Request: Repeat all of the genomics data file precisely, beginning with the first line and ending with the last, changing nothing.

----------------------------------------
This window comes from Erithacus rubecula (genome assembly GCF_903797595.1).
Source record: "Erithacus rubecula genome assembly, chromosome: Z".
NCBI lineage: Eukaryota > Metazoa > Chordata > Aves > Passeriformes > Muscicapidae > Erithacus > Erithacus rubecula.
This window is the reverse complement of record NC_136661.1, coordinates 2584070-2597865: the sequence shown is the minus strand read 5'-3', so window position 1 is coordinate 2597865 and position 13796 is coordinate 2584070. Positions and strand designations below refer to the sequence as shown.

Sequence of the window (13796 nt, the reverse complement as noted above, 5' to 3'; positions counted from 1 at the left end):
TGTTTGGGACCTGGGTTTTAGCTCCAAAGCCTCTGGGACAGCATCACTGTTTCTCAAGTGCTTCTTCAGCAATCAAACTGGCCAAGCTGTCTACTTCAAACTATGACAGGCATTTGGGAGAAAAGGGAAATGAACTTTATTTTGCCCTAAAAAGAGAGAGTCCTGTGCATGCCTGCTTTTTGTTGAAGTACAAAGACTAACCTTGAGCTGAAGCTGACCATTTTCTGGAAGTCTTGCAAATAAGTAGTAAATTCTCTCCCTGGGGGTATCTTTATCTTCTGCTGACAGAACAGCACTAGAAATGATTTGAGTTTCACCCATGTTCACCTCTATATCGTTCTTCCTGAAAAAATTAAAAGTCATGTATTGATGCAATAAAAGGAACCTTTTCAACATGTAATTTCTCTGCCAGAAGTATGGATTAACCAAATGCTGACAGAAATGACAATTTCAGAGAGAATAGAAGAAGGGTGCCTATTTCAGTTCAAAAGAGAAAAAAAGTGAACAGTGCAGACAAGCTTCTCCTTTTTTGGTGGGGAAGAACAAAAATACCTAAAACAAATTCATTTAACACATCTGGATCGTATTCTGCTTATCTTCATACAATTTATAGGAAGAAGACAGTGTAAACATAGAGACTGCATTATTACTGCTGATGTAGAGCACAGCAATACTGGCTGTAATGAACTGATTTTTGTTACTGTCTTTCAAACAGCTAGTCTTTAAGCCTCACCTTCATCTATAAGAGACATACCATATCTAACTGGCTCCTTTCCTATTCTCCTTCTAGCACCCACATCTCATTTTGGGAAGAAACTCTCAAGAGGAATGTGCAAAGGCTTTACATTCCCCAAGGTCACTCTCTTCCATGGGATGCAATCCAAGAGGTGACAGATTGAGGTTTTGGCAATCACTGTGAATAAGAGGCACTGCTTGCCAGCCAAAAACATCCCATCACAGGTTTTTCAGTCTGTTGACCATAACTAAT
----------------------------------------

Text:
This window comes from Erithacus rubecula (genome assembly GCF_903797595.1).
Source record: "Erithacus rubecula genome assembly, chromosome: Z".
NCBI lineage: Eukaryota > Metazoa > Chordata > Aves > Passeriformes > Muscicapidae > Erithacus > Erithacus rubecula.
This window is the reverse complement of record NC_136661.1, coordinates 2584070-2597865: the sequence shown is the minus strand read 5'-3', so window position 1 is coordinate 2597865 and position 13796 is coordinate 2584070. Positions and strand designations below refer to the sequence as shown.

Sequence of the window (13796 nt, the reverse complement as noted above, 5' to 3'; positions counted from 1 at the left end):
TGTTTGGGACCTGGGTTTTAGCTCCAAAGCCTCTGGGACAGCATCACTGTTTCTCAAGTGCTTCTTCAGCAATCAAACTGGCCAAGCTGTCTACTTCAAACTATGACAGGCATTTGGGAGAAAAGGGAAATGAACTTTATTTTGCCCTAAAAAGAGAGAGTCCTGTGCATGCCTGCTTTTTGTTGAAGTACAAAGACTAACCTTGAGCTGAAGCTGACCATTTTCTGGAAGTCTTGCAAATAAGTAGTAAATTCTCTCCCTGGGGGTATCTTTATCTTCTGCTGACAGAACAGCACTAGAAATGATTTGAGTTTCACCCATGTTCACCTCTATATCGTTCTTCCTGAAAAAATTAAAAGTCATGTATTGATGCAATAAAAGGAACCTTTTCAACATGTAATTTCTCTGCCAGAAGTATGGATTAACCAAATGCTGACAGAAATGACAATTTCAGAGAGAATAGAAGAAGGGTGCCTATTTCAGTTCAAAAGAGAAAAAAAGTGAACAGTGCAGACAAGCTTCTCCTTTTTTGGTGGGGAAGAACAAAAATACCTAAAACAAATTCATTTAACACATCTGGATCGTATTCTGCTTATCTTCATACAATTTATAGGAAGAAGACAGTGTAAACATAGAGACTGCATTATTACTGCTGATGTAGAGCACAGCAATACTGGCTGTAATGAACTGATTTTTGTTACTGTCTTTCAAACAGCTAGTCTTTAAGCCTCACCTTCATCTATAAGAGACATACCATATCTAACTGGCTCCTTTCCTATTCTCCTTCTAGCACCCACATCTCATTTTGGGAAGAAACTCTCAAGAGGAATGTGCAAAGGCTTTACATTCCCCAAGGTCACTCTCTTCCATGGGATGCAATCCAAGAGGTGACAGATTGAGGTTTTGGCAATCACTGTGAATAAGAGGCACTGCTTGCCAGCCAAAAACATCCCATCACAGGTTTTTCAGTCTGTTGACCATAACTAAT